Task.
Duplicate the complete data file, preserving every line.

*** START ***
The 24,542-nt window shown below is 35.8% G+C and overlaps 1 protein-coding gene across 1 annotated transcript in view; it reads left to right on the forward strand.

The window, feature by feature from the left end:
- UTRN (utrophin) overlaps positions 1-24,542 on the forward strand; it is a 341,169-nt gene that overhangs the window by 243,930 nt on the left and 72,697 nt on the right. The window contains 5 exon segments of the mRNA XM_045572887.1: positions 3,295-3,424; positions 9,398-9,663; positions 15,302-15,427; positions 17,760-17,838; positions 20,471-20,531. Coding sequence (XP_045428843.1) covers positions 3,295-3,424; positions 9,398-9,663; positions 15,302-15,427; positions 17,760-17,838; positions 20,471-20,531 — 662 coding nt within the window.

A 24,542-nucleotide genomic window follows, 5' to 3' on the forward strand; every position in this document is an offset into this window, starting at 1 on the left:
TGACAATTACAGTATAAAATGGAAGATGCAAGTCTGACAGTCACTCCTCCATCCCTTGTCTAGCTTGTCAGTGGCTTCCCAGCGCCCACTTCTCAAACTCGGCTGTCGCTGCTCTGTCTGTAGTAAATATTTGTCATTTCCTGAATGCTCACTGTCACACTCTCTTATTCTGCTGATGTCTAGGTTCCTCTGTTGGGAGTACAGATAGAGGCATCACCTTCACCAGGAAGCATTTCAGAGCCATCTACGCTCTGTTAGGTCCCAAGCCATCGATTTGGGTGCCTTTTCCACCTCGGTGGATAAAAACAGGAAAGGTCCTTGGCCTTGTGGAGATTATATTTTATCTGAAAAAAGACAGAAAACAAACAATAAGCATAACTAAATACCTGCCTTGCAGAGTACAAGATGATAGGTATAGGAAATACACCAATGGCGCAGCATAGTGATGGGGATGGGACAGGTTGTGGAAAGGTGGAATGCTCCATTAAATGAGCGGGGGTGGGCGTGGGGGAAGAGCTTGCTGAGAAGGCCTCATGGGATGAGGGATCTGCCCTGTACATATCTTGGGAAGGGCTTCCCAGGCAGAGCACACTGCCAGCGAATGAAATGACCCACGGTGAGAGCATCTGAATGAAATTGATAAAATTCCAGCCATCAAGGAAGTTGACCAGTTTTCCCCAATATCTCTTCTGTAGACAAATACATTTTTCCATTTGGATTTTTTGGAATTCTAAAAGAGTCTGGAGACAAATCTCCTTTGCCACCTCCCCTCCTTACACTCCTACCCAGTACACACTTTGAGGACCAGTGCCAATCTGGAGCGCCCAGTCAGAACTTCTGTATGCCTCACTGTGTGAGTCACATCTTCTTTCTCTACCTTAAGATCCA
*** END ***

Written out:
The 24,542-nt window shown below is 35.8% G+C and overlaps 1 protein-coding gene across 1 annotated transcript in view; it reads left to right on the forward strand.

The window, feature by feature from the left end:
- UTRN (utrophin) overlaps positions 1-24,542 on the forward strand; it is a 341,169-nt gene that overhangs the window by 243,930 nt on the left and 72,697 nt on the right. The window contains 5 exon segments of the mRNA XM_045572887.1: positions 3,295-3,424; positions 9,398-9,663; positions 15,302-15,427; positions 17,760-17,838; positions 20,471-20,531. Coding sequence (XP_045428843.1) covers positions 3,295-3,424; positions 9,398-9,663; positions 15,302-15,427; positions 17,760-17,838; positions 20,471-20,531 — 662 coding nt within the window.

A 24,542-nucleotide genomic window follows, 5' to 3' on the forward strand; every position in this document is an offset into this window, starting at 1 on the left:
TGACAATTACAGTATAAAATGGAAGATGCAAGTCTGACAGTCACTCCTCCATCCCTTGTCTAGCTTGTCAGTGGCTTCCCAGCGCCCACTTCTCAAACTCGGCTGTCGCTGCTCTGTCTGTAGTAAATATTTGTCATTTCCTGAATGCTCACTGTCACACTCTCTTATTCTGCTGATGTCTAGGTTCCTCTGTTGGGAGTACAGATAGAGGCATCACCTTCACCAGGAAGCATTTCAGAGCCATCTACGCTCTGTTAGGTCCCAAGCCATCGATTTGGGTGCCTTTTCCACCTCGGTGGATAAAAACAGGAAAGGTCCTTGGCCTTGTGGAGATTATATTTTATCTGAAAAAAGACAGAAAACAAACAATAAGCATAACTAAATACCTGCCTTGCAGAGTACAAGATGATAGGTATAGGAAATACACCAATGGCGCAGCATAGTGATGGGGATGGGACAGGTTGTGGAAAGGTGGAATGCTCCATTAAATGAGCGGGGGTGGGCGTGGGGGAAGAGCTTGCTGAGAAGGCCTCATGGGATGAGGGATCTGCCCTGTACATATCTTGGGAAGGGCTTCCCAGGCAGAGCACACTGCCAGCGAATGAAATGACCCACGGTGAGAGCATCTGAATGAAATTGATAAAATTCCAGCCATCAAGGAAGTTGACCAGTTTTCCCCAATATCTCTTCTGTAGACAAATACATTTTTCCATTTGGATTTTTTGGAATTCTAAAAGAGTCTGGAGACAAATCTCCTTTGCCACCTCCCCTCCTTACACTCCTACCCAGTACACACTTTGAGGACCAGTGCCAATCTGGAGCGCCCAGTCAGAACTTCTGTATGCCTCACTGTGTGAGTCACATCTTCTTTCTCTACCTTAAGATCCA